also be used for locative path phrases (26b) and (26c). Example (26b)
should be analysed as a verb-particle construction, these will be discussed
in Section 5.
(26) a. Di
det
os
house
de
cop
dong
down
riva.
river
‘The house is down river’
b. Meri
M
bring
bring
dong
down
di
det
bed.
bed
‘Mary brought the bed down’
c. Di
det
rol
ball
kam
come
dong
down
di
det
ruf
roof
de
prog
go
go
na
to
gron.
ground
‘The ball rolled down the roof and landed on the ground’ (Lit:
‘The ball came down the roof and was going to the ground’)
245
Prepositions in Krio
4.3. Locatives
The three locative markers that occur as a preposition are insay (<English
inside), bifo (<English before), and bien (<English behind). First, insay
indicates that the Figure is contained. Insay is used as locative place (27a)
and path (27b) preposition.
(27) a. Di
det
arow
arrow
de
cop
insay
in
apul.
apple
‘The arrow is in the apple’
b. I
3sg
don
compl
waka
walk
go
go
insay
in
rum.
room
‘S/he walked into the room’ (the action is finished)
Bifo is a locative place marker indicating a position of the Figure ‘in front
of’ the Ground (28a). It is further used as temporal marker, where it
expresses the precedence relations between two events (28b) or a condi-
tion (28c).
(28) a. Di
det
tik
tree
de
cop
bifo
before
os.
house
‘The tree is in front of the house’
b. . . . , na
cop
de
be-at
i
3sg
drawn
drown
wan
one
wik
week
bifo
before
di
det
mared.
marriage
‘. . . , it is he, who drowned one week before the wedding’
(Taylor-Pearce 1989:21)
c. Bifo
Before
yu
2sg
luk
look
telivishon,
television
yu
2sg
get
get
fo
comp
du
do
yu
2sg
omwok.
homework
‘Before you can watch TV, you have to finish your homework’
Bien is used as a locative marker with a place interpretation, it conveys a
position of the Figure ‘beyond or at the back’ of the Ground in literal (29a)
and figurative (29b) sense. It can also express a temporal relation (29c).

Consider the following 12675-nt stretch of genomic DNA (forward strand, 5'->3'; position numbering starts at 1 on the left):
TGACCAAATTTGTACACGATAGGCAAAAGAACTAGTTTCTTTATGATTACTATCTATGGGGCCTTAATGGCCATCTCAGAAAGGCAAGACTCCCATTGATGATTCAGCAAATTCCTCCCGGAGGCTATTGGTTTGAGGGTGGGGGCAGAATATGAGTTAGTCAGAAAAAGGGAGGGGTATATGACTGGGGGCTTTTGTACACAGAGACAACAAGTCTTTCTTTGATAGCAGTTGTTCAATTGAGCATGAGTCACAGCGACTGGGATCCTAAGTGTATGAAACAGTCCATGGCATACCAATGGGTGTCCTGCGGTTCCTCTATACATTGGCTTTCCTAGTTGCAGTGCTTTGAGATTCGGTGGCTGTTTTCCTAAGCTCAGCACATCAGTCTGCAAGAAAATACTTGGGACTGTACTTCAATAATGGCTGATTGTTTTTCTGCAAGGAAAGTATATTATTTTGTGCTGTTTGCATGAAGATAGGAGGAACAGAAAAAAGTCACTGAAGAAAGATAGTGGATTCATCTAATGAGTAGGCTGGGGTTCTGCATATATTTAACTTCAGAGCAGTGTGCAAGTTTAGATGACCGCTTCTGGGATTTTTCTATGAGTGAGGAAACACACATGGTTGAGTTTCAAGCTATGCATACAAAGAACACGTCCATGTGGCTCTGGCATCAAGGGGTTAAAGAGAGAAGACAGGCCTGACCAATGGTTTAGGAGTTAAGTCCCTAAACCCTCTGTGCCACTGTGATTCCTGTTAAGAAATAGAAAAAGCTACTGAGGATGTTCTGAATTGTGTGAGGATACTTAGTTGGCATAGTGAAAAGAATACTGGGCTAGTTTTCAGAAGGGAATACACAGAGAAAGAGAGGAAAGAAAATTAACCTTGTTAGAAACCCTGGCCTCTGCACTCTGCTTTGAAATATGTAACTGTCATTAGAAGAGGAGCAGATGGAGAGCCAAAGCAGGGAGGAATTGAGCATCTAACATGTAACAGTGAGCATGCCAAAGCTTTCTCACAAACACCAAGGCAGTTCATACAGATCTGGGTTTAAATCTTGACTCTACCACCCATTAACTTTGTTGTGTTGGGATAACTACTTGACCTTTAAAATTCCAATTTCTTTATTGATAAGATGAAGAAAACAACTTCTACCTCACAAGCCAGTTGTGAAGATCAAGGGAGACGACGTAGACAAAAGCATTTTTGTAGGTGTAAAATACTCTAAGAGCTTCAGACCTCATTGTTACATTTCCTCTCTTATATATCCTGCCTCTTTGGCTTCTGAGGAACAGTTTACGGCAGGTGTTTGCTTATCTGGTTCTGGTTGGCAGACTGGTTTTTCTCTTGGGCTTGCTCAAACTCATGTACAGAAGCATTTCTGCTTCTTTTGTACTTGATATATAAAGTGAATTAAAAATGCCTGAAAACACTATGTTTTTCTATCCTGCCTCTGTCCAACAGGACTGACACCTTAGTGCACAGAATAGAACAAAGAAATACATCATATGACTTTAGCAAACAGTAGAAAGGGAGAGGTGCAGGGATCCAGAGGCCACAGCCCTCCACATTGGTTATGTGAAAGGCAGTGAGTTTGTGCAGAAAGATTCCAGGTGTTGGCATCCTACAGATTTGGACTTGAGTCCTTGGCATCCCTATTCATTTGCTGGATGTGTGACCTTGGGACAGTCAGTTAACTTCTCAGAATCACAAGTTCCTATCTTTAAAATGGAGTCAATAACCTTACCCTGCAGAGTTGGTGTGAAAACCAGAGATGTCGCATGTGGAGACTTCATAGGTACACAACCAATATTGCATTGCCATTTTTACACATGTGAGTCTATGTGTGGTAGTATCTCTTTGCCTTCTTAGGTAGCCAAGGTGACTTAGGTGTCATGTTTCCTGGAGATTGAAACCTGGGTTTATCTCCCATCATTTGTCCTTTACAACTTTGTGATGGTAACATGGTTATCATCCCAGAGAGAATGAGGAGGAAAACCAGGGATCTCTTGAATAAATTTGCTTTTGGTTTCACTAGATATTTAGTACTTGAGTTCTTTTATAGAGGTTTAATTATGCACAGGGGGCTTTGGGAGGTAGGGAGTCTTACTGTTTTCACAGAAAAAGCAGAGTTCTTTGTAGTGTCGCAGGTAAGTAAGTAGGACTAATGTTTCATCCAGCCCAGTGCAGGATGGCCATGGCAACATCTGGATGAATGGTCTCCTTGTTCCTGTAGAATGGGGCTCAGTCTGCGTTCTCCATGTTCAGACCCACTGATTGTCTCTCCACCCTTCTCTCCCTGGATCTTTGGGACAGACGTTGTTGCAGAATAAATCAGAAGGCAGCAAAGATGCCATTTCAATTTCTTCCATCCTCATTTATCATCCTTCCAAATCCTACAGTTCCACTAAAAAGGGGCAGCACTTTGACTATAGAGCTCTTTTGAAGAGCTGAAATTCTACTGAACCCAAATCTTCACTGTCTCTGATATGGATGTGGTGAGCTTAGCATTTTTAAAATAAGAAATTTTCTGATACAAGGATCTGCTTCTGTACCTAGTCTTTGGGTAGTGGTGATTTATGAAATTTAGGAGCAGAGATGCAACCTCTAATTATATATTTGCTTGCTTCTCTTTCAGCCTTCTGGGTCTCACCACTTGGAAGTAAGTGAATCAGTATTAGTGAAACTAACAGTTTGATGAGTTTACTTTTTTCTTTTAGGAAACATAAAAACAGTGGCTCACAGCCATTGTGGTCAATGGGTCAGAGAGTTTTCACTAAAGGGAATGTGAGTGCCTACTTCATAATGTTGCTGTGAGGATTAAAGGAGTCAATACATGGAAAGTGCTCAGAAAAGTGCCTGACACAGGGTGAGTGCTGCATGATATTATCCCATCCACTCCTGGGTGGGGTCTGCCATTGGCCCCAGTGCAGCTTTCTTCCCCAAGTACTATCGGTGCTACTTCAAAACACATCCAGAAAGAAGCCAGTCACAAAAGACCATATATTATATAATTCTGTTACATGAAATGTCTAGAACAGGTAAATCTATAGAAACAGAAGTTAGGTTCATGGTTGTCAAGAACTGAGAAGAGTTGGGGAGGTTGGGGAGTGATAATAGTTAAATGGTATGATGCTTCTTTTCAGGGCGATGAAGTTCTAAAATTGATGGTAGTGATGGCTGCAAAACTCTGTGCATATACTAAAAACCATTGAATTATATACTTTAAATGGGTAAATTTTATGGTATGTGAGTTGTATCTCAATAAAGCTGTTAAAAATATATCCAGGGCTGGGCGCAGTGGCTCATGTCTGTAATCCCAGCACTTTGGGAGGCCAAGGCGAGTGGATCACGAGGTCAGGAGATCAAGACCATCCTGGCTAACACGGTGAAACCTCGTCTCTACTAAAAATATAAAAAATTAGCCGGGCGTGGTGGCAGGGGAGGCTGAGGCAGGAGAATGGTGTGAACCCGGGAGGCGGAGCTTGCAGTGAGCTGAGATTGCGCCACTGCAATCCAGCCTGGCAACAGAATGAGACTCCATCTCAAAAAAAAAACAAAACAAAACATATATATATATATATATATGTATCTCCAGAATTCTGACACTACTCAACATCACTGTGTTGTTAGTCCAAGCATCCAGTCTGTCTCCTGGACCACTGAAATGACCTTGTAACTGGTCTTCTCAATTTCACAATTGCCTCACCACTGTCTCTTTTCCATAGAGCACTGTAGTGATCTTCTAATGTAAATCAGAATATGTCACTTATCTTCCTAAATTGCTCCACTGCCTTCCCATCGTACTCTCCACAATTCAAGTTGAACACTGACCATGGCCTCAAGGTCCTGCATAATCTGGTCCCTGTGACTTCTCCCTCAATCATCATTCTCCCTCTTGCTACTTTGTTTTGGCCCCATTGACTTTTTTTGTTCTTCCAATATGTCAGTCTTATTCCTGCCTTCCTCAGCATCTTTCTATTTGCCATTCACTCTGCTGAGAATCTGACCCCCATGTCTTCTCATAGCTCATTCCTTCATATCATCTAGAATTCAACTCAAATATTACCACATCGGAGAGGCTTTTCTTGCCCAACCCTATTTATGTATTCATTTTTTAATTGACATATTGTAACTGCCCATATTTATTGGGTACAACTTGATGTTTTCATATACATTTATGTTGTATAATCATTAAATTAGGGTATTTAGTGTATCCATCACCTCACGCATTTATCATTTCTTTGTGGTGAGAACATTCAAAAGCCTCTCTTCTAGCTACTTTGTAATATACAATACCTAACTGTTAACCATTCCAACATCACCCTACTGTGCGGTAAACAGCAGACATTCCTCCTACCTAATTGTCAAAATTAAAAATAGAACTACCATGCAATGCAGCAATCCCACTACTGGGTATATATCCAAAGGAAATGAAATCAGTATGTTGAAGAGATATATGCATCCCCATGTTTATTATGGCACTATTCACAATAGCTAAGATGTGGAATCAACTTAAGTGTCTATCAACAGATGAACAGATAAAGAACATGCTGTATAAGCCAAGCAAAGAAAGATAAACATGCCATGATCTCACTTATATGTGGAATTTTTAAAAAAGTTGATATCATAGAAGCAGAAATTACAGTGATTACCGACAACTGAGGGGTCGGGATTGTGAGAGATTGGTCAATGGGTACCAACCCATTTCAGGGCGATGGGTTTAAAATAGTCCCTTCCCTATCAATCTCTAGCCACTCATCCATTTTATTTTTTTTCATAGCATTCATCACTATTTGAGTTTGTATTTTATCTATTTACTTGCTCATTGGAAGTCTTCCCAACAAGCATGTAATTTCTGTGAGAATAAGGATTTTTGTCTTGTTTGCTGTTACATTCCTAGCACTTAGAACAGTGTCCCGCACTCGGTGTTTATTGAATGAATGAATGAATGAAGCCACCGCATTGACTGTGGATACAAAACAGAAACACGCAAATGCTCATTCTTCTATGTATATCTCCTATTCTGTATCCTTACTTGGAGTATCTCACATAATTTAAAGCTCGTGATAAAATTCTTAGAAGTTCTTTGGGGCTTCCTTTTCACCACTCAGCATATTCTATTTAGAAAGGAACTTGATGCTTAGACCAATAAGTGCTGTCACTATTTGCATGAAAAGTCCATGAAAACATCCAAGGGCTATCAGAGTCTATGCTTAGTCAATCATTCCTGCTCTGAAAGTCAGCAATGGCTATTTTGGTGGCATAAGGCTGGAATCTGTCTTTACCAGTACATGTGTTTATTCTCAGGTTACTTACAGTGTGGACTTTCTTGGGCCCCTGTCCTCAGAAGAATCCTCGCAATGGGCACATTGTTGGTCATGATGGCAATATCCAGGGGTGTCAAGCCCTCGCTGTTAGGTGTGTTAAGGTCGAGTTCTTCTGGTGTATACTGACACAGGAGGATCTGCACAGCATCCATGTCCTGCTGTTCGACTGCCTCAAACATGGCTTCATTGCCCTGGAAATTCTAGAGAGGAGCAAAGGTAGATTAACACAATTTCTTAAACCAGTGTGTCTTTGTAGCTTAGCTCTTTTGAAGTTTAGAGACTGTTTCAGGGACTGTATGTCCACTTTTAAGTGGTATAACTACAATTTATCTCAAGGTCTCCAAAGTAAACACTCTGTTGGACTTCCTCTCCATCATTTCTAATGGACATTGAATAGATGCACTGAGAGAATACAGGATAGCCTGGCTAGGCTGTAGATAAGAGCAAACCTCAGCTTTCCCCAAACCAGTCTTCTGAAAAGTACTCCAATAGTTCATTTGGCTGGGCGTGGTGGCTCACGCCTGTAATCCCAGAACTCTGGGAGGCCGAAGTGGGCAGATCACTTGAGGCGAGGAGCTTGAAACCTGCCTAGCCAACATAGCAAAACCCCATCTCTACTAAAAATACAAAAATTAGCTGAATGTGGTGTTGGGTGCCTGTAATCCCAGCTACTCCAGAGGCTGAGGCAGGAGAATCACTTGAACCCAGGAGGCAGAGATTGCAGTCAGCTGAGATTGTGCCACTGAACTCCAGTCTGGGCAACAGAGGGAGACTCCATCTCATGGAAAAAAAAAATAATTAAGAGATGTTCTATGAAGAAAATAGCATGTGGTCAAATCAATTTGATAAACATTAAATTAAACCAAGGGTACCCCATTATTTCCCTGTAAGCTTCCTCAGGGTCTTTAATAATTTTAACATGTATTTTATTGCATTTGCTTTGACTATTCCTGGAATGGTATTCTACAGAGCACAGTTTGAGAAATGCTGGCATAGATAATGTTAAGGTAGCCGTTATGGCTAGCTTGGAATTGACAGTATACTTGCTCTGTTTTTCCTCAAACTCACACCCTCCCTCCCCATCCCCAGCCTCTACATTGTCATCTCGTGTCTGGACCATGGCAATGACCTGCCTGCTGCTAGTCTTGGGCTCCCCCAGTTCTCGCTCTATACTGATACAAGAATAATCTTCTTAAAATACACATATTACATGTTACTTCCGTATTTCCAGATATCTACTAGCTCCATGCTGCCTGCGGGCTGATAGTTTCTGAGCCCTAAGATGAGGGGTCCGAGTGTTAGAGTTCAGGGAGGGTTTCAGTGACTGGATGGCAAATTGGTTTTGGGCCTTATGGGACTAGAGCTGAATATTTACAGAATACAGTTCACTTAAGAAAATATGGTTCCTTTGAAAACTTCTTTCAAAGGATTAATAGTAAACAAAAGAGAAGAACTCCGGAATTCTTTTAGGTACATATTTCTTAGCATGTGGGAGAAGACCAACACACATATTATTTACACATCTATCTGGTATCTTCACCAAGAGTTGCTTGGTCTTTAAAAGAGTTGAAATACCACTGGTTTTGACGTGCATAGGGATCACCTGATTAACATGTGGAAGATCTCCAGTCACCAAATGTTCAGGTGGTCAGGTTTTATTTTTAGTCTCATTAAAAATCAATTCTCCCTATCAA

(29) a. Di
det
os
house
de
cop
bien
behind
tik.
tree
‘The house is behind the tree’
b. A
1sg
de
cop
bien
behind
pas mi
1sg.poss
work.
work
‘I’m behind with my work’
c. Yu
2sg
no
neg
de
prog
si,
see
o
oh
yu
2sg
no
neg
no
know
wetin
what
de
cop
bien
behind
yu?
2sg
‘You’re not looking; oh don’t you know what is behind you?’
(Quake-Woode 1988:9)
246
Marleen van de Vate
4.4. Conclusion
Section 4 discussed and described three categories of prepositions, i.e. true
prepositions, prepositional locatives and locatives. F&J were followed in
the division of these three categories. The main difference between true
prepositions and the latter two categories is that prepositions belonging
to the former category are mainly functional prepositions and they can
only occur as transitives. Prepositions in both the prepositional locative
and the locative category are spatial prepositions and they can occur as
transitives and intransitives. It still has to be established whether locatives
belong to a separate category or whether they are similar to prepositional
locatives. An answer might be found in the next section in which Verb-
Particle Constructions and intransitive prepositions are discussed.
5. Intransitive prepositions and Verb-Particle Constructions
The focus of this section is intransitive prepositions and Verb-Particle Con-
structions. Intransitive prepositions are defined as items ‘without an object
or other complement’ (van Riemsdijk 1978:51). Verb-Particle Construc-
tions (VprtCs) are described as constructions in which the verb and par-
ticle function on their own, but are also closely connected and function as
one unit (Ramchand and Svenonius 2002). Emonds (1972) argues for one
class which contains both the intransitive prepositions and the particles in
a VprtC. He demonstrates that these items have similar characteristics and
that they show similar behaviour. Emonds’ classification of intransitive
prepositions and post-verbal particles will be followed in this paper.
In Krio there is no phonological difference between the transitive occur-
rence of a preposition and the intransitive occurrence of the same preposi-
tions. As a result, it is difficult to figure out whether the transitive and in-
transitive prepositions have a different underlying structure. Van Riemsdijk
claims: ‘That intransitive prepositions have to exist follows from the prin-
ciple that categories on the main projection line are obligatory and all other
positions (complements and specifiers) optional’ (van Riemsdijk 1978:51).
Therefore, I assume the underlying structure of the transitive and intran-
sitive prepositions to be similar.
Before I continue, I want to point out that due to the rare occurrence of
intransitive prepositions and VprtCs the claims made in this section need
further research with a larger group of informants.
5.1. True prepositions
First, true prepositions are touched upon briefly. According to F&J’s classi-
fication true prepositions can only occur as transitive. My informant agrees
that items in this category cannot appear without a complement following
them (30).
247
Prepositions in Krio
(30) *A
1sg
bay
buy
presen
present
fo.
for
5.2. Prepositional locatives and locatives
Since prepositional locatives and locatives show similar characteristics, which,